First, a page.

As a child, Ella Wheeler was determined to escape the poverty of her rural Wisconsin childhood by writing. She began submitting poetry and prose to magazines at the age of fourteen. A collection of her love poems entitled Poems of Passion brought her notoriety, for a Chicago publisher refused to publish it on moral grounds and, in the ensuing publicity, the poet found herself famous. She has been called a "phenomenon of democracy." In the 1890s, she was devoted to Hindu mysticism and allegedly on instructions of her dead husband's spirit, reached through mystical practice, she toured Allied Army camps in France during the war, reading her poetry to soldiers. She suffered a nervous breakdown in 1919 and died very soon after of cancer.
Laugh, and the world laughs with you;
Weep, and you weep alone,
For sad old earth must borrow its mirth,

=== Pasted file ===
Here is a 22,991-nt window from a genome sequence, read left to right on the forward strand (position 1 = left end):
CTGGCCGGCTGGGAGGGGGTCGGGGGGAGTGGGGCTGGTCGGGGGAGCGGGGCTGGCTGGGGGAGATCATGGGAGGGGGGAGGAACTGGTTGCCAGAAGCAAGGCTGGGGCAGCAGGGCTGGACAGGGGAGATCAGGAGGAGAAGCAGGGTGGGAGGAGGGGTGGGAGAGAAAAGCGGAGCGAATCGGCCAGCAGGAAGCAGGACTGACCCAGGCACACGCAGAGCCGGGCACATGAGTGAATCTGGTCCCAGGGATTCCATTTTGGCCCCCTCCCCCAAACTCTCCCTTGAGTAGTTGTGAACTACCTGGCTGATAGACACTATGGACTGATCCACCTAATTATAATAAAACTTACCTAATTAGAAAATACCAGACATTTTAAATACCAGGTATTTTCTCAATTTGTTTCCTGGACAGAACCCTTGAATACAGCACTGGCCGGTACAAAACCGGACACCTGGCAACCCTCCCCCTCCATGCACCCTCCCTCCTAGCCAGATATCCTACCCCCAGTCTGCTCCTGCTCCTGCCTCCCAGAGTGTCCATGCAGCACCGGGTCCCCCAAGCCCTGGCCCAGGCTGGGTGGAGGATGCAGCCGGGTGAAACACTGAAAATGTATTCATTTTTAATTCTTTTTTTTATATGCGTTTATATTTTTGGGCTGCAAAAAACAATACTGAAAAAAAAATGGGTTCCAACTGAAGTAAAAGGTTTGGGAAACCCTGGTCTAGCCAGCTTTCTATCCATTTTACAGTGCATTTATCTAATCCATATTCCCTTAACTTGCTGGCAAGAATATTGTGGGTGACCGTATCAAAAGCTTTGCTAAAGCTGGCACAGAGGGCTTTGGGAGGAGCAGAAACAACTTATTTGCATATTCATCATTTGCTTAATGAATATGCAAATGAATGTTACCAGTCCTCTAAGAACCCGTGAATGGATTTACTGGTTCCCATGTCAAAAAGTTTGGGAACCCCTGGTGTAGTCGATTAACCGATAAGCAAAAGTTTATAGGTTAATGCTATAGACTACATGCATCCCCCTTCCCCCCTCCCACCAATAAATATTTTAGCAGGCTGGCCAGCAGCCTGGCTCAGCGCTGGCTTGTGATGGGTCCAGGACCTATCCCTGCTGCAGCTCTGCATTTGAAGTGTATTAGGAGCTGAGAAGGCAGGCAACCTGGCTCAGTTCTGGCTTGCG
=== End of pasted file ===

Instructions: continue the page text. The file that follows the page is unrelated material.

But has trouble enough of its own.
Sing, and the hills will answer;
Sigh, it is lost on the air,
The echoes bound to a joyful sound,
But shrink from voicing care.
Rejoice, and men will seek you;
Grieve, and they turn and go.
They want full measure of all your pleasure.
But they do not need your woe.
Be glad, and your friends are many;
Be sad, and you lose them all---
There are none to decline your nectar'd wine,
But alone you must drink life's gall.
Feast, and your halls are crowded;
Fast, and the world goes by.
Succeed and give, and it helps you live,
But no man can help you die.
There is room in the halls of pleasure
For a large and lordly train,
But one by one we must all file on
Through the narrow aisles of pain.